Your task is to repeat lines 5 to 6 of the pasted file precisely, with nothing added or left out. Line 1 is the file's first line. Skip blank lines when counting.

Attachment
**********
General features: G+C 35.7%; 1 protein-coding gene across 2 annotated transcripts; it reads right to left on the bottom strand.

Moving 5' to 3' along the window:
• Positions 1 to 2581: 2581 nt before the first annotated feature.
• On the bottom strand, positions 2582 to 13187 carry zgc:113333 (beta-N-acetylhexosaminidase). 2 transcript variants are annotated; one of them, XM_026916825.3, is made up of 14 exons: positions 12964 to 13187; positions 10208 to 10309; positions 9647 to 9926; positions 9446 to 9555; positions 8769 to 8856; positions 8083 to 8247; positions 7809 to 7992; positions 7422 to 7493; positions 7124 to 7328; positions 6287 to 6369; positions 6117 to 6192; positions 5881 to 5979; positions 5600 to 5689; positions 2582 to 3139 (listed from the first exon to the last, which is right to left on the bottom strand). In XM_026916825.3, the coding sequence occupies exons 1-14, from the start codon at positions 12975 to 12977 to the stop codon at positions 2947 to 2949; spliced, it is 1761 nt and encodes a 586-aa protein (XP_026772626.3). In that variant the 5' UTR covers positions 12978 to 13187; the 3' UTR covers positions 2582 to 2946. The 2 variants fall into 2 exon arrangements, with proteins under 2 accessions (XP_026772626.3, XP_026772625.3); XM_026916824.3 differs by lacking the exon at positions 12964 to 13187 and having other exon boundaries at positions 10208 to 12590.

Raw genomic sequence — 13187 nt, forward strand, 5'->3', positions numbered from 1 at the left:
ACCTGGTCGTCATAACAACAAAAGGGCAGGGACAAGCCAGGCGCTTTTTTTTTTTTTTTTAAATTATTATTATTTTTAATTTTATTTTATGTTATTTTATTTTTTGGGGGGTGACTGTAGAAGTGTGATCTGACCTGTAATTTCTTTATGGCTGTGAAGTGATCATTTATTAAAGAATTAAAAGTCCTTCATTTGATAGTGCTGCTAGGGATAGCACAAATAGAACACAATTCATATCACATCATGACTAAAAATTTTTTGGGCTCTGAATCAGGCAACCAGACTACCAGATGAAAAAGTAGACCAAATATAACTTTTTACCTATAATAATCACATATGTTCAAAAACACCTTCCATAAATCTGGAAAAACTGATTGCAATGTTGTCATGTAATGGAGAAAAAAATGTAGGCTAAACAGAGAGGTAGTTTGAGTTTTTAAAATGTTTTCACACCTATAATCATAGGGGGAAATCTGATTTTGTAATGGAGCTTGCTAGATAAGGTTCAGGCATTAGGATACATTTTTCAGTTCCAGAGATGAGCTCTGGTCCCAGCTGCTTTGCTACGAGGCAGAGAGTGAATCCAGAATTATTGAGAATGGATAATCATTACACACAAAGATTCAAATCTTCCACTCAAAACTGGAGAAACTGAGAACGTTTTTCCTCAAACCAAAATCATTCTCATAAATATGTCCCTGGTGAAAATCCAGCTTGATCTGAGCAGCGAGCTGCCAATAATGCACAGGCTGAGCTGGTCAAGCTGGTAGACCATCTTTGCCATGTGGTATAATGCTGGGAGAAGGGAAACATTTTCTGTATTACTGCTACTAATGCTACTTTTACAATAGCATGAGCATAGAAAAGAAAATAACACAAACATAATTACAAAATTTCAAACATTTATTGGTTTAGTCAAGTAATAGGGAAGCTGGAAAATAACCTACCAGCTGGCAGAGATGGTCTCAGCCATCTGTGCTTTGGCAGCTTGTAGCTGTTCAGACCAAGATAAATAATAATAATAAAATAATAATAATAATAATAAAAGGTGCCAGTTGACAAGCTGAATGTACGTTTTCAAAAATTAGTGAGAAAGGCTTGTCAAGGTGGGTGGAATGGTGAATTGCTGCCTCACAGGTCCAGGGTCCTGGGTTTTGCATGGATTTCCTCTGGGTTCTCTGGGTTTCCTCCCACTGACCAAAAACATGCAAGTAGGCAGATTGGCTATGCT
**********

Raw genomic sequence — 13187 nt, forward strand, 5'->3', positions numbered from 1 at the left:
ACCTGGTCGTCATAACAACAAAAGGGCAGGGACAAGCCAGGCGCTTTTTTTTTTTTTTTTAAATTATTATTATTTTTAATTTTATTTTATGTTATTTTATTTTTTGGGGGGTGACTGTAGAAGTGTGATCTGACCTGTAATTTCTTTATGGCTGTGAAGTGATCATTTATTAAAGAATTAAAAGTCCTTCATTTGATAGTGCTGCTAGGGATAGCACAAATAGAACACAATTCATATCACATCATGACTAAAAATTTTTTGGGCTCTGAATCAGGCAACCAGACTACCAGATGAAAAAGTAGACCAAATATAACTTTTTACCTATAATAATCACATATGTTCAAAAACACCTTCCATAAATCTGGAAAAACTGATTGCAATGTTGTCATGTAATGGAGAAAAAAATGTAGGCTAAACAGAGAGGTAGTTTGAGTTTTTAAAATGTTTTCACACCTATAATCATAGGGGGAAATCTGATTTTGTAATGGAGCTTGCTAGATAAGGTTCAGGCATTAGGATACATTTTTCAGTTCCAGAGATGAGCTCTGGTCCCAGCTGCTTTGCTACGAGGCAGAGAGTGAATCCAGAATTATTGAGAATGGATAATCATTACACACAAAGATTCAAATCTTCCACTCAAAACTGGAGAAACTGAGAACGTTTTTCCTCAAACCAAAATCATTCTCATAAATATGTCCCTGGTGAAAATCCAGCTTGATCTGAGCAGCGAGCTGCCAATAATGCACAGGCTGAGCTGGTCAAGCTGGTAGACCATCTTTGCCATGTGGTATAATGCTGGGAGAAGGGAAACATTTTCTGTATTACTGCTACTAATGCTACTTTTACAATAGCATGAGCATAGAAAAGAAAATAACACAAACATAATTACAAAATTTCAAACATTTATTGGTTTAGTCAAGTAATAGGGAAGCTGGAAAATAACCTACCAGCTGGCAGAGATGGTCTCAGCCATCTGTGCTTTGGCAGCTTGTAGCTGTTCAGACCAAGATAAATAATAATAATAAAATAATAATAATAATAATAAAAGGTGCCAGTTGACAAGCTGAATGTACGTTTTCAAAAATTAGTGAGAAAGGCTTGTCAAGGTGGGTGGAATGGTGAATTGCTGCCTCACAGGTCCAGGGTCCTGGGTTTTGCATGGATTTCCTCTGGGTTCTCTGGGTTTCCTCCCACTGACCAAAAACATGCAAGTAGGCAGATTGGCTATGCT